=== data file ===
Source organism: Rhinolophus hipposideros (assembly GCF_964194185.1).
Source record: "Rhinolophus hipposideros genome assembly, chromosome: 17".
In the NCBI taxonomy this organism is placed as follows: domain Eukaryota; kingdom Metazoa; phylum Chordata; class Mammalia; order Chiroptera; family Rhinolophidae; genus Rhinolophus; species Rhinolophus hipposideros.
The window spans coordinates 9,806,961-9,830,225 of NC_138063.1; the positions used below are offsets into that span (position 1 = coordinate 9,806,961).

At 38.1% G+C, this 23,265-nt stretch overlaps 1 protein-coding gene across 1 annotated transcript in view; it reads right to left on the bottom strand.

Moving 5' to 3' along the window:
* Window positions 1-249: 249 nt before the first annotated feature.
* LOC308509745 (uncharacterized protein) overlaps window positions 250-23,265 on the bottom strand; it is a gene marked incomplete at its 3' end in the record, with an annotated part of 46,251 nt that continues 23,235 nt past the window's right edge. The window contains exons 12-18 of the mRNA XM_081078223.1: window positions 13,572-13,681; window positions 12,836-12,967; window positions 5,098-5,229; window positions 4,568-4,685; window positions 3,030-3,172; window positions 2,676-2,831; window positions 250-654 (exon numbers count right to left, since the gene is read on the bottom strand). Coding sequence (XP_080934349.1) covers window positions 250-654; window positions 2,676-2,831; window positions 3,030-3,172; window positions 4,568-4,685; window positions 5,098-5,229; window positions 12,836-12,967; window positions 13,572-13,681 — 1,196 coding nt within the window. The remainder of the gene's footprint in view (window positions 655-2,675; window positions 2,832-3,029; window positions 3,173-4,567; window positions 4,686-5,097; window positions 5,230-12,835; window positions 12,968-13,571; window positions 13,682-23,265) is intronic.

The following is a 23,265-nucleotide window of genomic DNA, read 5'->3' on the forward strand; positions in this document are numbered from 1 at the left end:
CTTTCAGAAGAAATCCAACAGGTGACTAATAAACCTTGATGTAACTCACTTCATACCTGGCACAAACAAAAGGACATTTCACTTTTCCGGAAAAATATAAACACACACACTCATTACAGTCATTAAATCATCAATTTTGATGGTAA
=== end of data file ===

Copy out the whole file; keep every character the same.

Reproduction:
Source organism: Rhinolophus hipposideros (assembly GCF_964194185.1).
Source record: "Rhinolophus hipposideros genome assembly, chromosome: 17".
In the NCBI taxonomy this organism is placed as follows: domain Eukaryota; kingdom Metazoa; phylum Chordata; class Mammalia; order Chiroptera; family Rhinolophidae; genus Rhinolophus; species Rhinolophus hipposideros.
The window spans coordinates 9,806,961-9,830,225 of NC_138063.1; the positions used below are offsets into that span (position 1 = coordinate 9,806,961).

At 38.1% G+C, this 23,265-nt stretch overlaps 1 protein-coding gene across 1 annotated transcript in view; it reads right to left on the bottom strand.

Moving 5' to 3' along the window:
* Window positions 1-249: 249 nt before the first annotated feature.
* LOC308509745 (uncharacterized protein) overlaps window positions 250-23,265 on the bottom strand; it is a gene marked incomplete at its 3' end in the record, with an annotated part of 46,251 nt that continues 23,235 nt past the window's right edge. The window contains exons 12-18 of the mRNA XM_081078223.1: window positions 13,572-13,681; window positions 12,836-12,967; window positions 5,098-5,229; window positions 4,568-4,685; window positions 3,030-3,172; window positions 2,676-2,831; window positions 250-654 (exon numbers count right to left, since the gene is read on the bottom strand). Coding sequence (XP_080934349.1) covers window positions 250-654; window positions 2,676-2,831; window positions 3,030-3,172; window positions 4,568-4,685; window positions 5,098-5,229; window positions 12,836-12,967; window positions 13,572-13,681 — 1,196 coding nt within the window. The remainder of the gene's footprint in view (window positions 655-2,675; window positions 2,832-3,029; window positions 3,173-4,567; window positions 4,686-5,097; window positions 5,230-12,835; window positions 12,968-13,571; window positions 13,682-23,265) is intronic.

The following is a 23,265-nucleotide window of genomic DNA, read 5'->3' on the forward strand; positions in this document are numbered from 1 at the left end:
CTTTCAGAAGAAATCCAACAGGTGACTAATAAACCTTGATGTAACTCACTTCATACCTGGCACAAACAAAAGGACATTTCACTTTTCCGGAAAAATATAAACACACACACTCATTACAGTCATTAAATCATCAATTTTGATGGTAA